The good ol’ EPA estimated that in 2015, we generated 34.7 million tons of yard waste, approximately half of which was grass clippings.
17 million tons of grass was bagged up and thrown away.
Let’s just put aside the incredible amount of waste here for a moment.
As a self-proclaimed lazy gardener this is mind boggling to me. I can think of loads of better things to do with my time than bagging up cut grass just to throw it away.
For instance, sitting on the back porch sipping a cool gin and tonic and admiring my freshly mown lawn, clippings and all. Yeah, that sounds like a much better use of my time.
So that, my friends, is the first thing you can do with your grass clippings.
1. Relax and Let it Be
Just leave them right there on the lawn.
Clippings an inch or less long will quickly decompose and fertilize your lawn while they do it. Nutrients like phosphorus, nitrogen, and potassium get put right back where they are needed, and you don’t have to do any special spraying or sprinkling with fertilizers.
The myth that thatch (a layer of undecomposed organic matter between your grass and the soil) is caused by leaving clippings on your lawn, is simply that, a myth.
According to the good folks at the University of Minnesota Extension thatch is caused by factors like not mowing enough, over-fertilization using nitrogen fertilizers, and overly vigorous types of grass.
Leaving the grass clippings on your lawn also helps it to retain moisture during the hottest months of the summer when your grass is likely to turn brown.
If you’ve got a few spots where the clippings are especially thick, rake them out a bit so they decompose quicker.
It’s really the best thing you can do for your lawn as well as the easiest.
2. Free Mulch
Who doesn’t love free stuff?
No need to pick up mulch at the garden center when you can cut your own. Plus, this mulch is much easier on the back when it comes to moving it around.
Keep weeds out and moisture in by putting down a good layer of grass clippings around your plants and shrubs. Keep your layer no more than 1 to 2 inches thick, otherwise, you will be treated to the not-so-delightful smell of fermenting grass. (Hint: it’s releasing methane.)
3. Fuel Your Compost Microbes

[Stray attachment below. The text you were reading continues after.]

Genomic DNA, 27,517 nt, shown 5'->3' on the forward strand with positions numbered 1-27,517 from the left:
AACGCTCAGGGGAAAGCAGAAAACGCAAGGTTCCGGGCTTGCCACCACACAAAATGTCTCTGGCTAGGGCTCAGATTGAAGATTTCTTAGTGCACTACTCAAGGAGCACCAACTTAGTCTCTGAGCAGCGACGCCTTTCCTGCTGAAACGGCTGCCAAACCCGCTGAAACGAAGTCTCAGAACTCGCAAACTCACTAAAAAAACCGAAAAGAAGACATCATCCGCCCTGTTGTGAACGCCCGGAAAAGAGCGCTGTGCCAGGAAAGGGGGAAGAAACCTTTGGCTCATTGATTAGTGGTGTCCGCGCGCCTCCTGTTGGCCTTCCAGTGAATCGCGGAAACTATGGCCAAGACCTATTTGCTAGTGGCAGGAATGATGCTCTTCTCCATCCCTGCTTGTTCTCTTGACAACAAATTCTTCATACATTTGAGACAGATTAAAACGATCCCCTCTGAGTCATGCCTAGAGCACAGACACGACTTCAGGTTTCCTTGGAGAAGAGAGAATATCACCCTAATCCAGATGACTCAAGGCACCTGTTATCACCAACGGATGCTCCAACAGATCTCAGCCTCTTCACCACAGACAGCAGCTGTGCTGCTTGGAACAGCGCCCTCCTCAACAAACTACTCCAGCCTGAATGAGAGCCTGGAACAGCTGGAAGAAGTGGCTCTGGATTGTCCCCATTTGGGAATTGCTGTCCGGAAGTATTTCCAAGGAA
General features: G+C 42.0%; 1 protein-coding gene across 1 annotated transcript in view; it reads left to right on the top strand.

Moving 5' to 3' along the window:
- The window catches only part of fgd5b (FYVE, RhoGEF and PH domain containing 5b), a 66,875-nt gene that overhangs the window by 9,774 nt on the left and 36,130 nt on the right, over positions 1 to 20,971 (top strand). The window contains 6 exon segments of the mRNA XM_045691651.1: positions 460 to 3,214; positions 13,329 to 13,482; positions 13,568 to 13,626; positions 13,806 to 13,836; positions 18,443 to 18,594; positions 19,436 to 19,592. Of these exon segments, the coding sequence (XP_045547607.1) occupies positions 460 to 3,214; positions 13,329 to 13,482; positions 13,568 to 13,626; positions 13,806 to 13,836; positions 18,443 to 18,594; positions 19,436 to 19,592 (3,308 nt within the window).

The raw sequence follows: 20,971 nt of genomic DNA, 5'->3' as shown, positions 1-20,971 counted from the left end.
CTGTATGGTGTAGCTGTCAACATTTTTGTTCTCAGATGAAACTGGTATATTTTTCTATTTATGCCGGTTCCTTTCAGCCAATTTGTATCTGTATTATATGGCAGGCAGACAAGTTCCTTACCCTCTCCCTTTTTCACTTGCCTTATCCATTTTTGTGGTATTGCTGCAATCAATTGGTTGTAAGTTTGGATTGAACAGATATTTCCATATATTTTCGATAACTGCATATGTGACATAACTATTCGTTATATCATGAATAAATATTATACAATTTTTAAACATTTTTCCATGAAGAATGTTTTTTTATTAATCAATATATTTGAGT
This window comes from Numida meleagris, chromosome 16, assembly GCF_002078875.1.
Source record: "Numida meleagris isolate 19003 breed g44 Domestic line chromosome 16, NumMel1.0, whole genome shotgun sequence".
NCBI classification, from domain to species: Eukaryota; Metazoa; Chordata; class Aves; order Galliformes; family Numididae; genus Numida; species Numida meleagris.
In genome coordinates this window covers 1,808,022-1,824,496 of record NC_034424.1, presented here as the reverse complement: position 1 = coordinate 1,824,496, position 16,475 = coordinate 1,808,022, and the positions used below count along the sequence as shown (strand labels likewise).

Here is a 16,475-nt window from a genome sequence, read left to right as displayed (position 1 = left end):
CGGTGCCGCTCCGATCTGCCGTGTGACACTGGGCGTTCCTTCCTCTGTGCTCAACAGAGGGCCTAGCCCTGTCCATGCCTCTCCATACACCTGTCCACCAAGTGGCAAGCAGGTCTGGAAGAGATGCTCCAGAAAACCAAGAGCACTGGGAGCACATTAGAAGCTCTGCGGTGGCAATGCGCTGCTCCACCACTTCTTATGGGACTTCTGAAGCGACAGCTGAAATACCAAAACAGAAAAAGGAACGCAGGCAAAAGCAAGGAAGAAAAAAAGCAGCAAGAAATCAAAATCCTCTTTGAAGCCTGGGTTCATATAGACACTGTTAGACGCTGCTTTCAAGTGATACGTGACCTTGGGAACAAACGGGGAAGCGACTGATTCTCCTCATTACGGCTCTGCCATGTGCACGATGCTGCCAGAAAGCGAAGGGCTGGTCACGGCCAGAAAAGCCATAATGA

You can get some great heat going with grass clippings. Just remember compost is a living system and you want to keep your microbes happy, not cook them alive.
When adding grass clippings don’t forget to balance it out with some dry/brown material as well. Shredded newspaper or dry leaves work well. You’ll want to make sure your green to brown mix is a 1:1 ratio.
Whenever you add grass clippings to your compost be sure to turn it every few days to release hot spots and ensure even decomposing.
4. Grass Clipping Tea Anyone?
Make a nitrogen-rich brew to keep your plants happy.
Fill a 5-gallon bucket 1/3 of the way with fresh grass clippings, then fill the rest of the way with water. Cover the bucket with cheesecloth or a screen to keep mosquitoes from developing.
You’ll want to put it somewhere downwind for a while. It’s going to get smelly!
In about two weeks you will have excellent fertilizer tea. Add a pint to your watering can before filling. Water your plants as you normally would. Fertilize with your grass clipping tea every 2-4 weeks.
5. Eat It
No, not you, the critters around your homestead.
Cows, goats, sheep, even geese, and other poultry enjoy a good nibble of fresh green grass. Be sure to feed it immediately after mowing before it starts to ferment.
And of course, never feed grass clippings from a lawn that has been treated with pesticides or herbicides.
6. Hay, Wait a Minute
Spread grass clippings out on a window screen in a thin layer to dry rapidly. Turn the grass daily until it’s completely dried out. Give your bunnies artisanal hay to munch. Be sure to serve it with a sugar snap pea garnish in the appropriate artisanal hay dish.
7. Feed the Deer
I am surrounded by state game lands, which means a never-ending battle of trying to keep the deer out of my garden.
If you too battle with these lawnmowers-on-legs, why not put your grass clippings at the edge of the woods. Perhaps an all-you-can-eat peace offering will keep them out of your garden.
8. And Don’t Forget to Feed the Worms
If you have a garden and a compost pile, you should also have a worm bin.
There, I’m glad we got that out of the way.
Feeding your worms a handful or two of fresh grass clippings is a good idea. You don’t want to put too much fresh grass in or it will start to stink.
9. Now Tuck Your Worms into Bed
A better idea is to let the grass dry out a bit, and get good and brown before adding it to your worm bin. Dry grass makes a good bedding material.
Mix it up with equal parts of dry leaves and you will have ridiculously happy worms who will be leaving your little worm Airbnb a five-star review.
10. Make Lasagna
I’m a lazy gardener. Whatever I can do to keep enjoying crispy vegetables with minimal weeding on my part, I’ll give it a try. To that end, I love the lasagna method of gardening.
It’s kind of like the no dig gardening method, and it’s a great way to put a lot of grass clippings to use all at once.
You’ll need to put down a layer of corrugated cardboard in the area you want to put your garden and get it good and wet. You want to start it decomposing.
Next, begin layering with layers of brown material (dry leaves, newspaper, peat) and green (hello grass clippings). You want your brown to green thickness to be 2:1 respectively.
After a while, this gluten-free lasagna will leave you with a no-fuss, low maintenance, virtually weed-free garden to play in.
You will be confident in knowing exactly what is in the products your family uses and happy with the money you will save every month.
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